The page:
Today we find Ukraine in a very interesting historical moment: from the steep economic contrasts of the post-Soviet decade, wealth has spread to a larger percentage of the population, while the vast majority of the country remains poor.
Grivnas This means that all basic necessities in the country — transportation, food, clothing, lodging — remain at prices affordable to the majority working for very low wages, but at the same time enough people have gained material comfort that luxury products are available for European prices in every major Ukrainian city, especially in Kyiv.
Whereas Moscow and St. Petersburg have grown into exorbitantly expensive metropolises, westerners in Ukraine will find their money will take them quite a long way, from sightseeing to dining or studying, Kyiv has a host of advantages as one of the great Russian-speaking capitals of the world.
So let us make the assumption that you’ve decided, you’ve flown, you’ve landed. And if you are staying in Kyiv for a while, how do you acclimate yourself? How do you get around, eat, and relax like a local? Read on!
The Subway in Kyiv, like most major cities of the former Soviet Union, has an excellent public metro, and like the Moscow metro, the many stations are decorated in grand socialist style, with statues, murals and revolutionary slogans.
An entrance token is 8 hryvnas (0.3 USD) and passes may be purchased for multiple rides or month-long use.
Like the Moscow metro, Kyiv’s is clean, quick, and very convenient, taking you from one side of the considerable city to another in fractions of the time needed to do so on the cracked and congested roads.
One of the wonders (or horrors, depending on your love of adventure) of Kyiv transportation is the marshrutka, short for "route taxi." This is a creation of the post-Soviet nineties, when tax-funded public transport ceased to exist.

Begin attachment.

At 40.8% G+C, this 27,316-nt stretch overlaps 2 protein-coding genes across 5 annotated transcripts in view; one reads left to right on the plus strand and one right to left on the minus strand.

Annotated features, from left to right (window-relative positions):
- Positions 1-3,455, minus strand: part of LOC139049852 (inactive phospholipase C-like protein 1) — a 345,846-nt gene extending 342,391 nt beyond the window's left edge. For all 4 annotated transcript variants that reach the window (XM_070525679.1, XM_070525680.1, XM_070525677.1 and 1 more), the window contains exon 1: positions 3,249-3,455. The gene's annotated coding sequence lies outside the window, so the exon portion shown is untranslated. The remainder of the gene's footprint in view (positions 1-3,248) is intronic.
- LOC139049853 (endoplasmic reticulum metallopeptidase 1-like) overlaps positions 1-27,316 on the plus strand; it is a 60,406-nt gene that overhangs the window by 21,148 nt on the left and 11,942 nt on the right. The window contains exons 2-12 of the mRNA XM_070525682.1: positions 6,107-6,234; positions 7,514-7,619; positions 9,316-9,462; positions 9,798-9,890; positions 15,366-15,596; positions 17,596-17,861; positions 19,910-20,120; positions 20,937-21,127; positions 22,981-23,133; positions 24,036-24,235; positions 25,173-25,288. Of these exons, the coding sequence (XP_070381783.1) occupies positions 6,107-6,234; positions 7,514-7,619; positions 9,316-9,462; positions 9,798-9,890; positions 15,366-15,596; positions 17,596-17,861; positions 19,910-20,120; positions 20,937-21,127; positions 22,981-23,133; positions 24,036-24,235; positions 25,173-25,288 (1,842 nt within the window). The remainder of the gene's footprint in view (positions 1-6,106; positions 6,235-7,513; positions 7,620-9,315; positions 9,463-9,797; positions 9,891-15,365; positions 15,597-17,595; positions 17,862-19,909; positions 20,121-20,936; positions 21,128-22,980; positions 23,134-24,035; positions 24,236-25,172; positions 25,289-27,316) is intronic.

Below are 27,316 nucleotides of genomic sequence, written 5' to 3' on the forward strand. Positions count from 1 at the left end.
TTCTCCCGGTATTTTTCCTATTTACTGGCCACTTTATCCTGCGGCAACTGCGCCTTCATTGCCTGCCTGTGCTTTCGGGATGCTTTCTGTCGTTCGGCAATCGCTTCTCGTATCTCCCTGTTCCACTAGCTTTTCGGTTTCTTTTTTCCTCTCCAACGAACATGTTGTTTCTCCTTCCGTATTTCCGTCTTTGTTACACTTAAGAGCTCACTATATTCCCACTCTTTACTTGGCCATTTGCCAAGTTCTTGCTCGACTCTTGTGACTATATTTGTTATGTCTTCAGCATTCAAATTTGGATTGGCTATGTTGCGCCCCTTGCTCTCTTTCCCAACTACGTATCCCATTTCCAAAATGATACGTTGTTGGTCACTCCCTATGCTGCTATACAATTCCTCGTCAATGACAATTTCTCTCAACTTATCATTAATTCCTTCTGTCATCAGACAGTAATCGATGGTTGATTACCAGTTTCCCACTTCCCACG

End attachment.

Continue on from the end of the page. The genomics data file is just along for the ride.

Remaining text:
The Marshrutka For 7 to 10 hryvnas (0.25 to 0.35 USD) these buses will take you along the designated route with a group of fellow, often sardine-packed passengers. To make the route shorter, passengers are expected to inform the driver of their desire to exit the bus at a given stop by shouting at the top of their lungs before their stop.
Just make sure to yell, in your best imitation of three-beer Russian, before you zoom past your stop. Despite the occasional discomfort, marshrutkas are convenient and safe, and if you learn the routes, you will see both the celebrated and the hidden parts of the city, and feel the geography of Kyiv a local, a self-guided tour for a quarter of a dollar.
Traveling within and outside of Ukraine is so easy, and so vastly differs from the experience of traveling in and out of Russia, that it baffles former foreign students of Moscow.
First, the trains are not very inexpensive: it costs approximately 20-35 USD to travel anywhere within Ukraine from Kyiv, whether the trains rolls south to the Crimea or Odessa, or West to Lviv and the Carpathian mountains, and these trains are all one overnight ride to their destination.
Traveling outside Ukraine is more expensive, but hardly more difficult. You may travel within Ukraine and not worry about being constantly checked for correct documents.
Not once, in fairly regular and extensive travel around Ukraine, was this author ever asked for his passport and due to the easy visa regime of Ukraine with Western Europe and the US, traveling out of Ukraine and back was also a headache-free experience.
In contrast, traveling even within Russia involves constantly proving that yes, I am in this country legally, thank you officer, not to mention all the time spent assuring you have the proper paperwork to reenter the country if you choose to visit neighbors.
planes Visiting any of Ukraine’s close neighbors (excepting Russia and Belarus), can be done quickly by train, even faster by plane (try flights on Wizzair, a low cost airline that flies to ten major cities in Western Europe), and with an EU or American passport border-crossing, is a minor matter.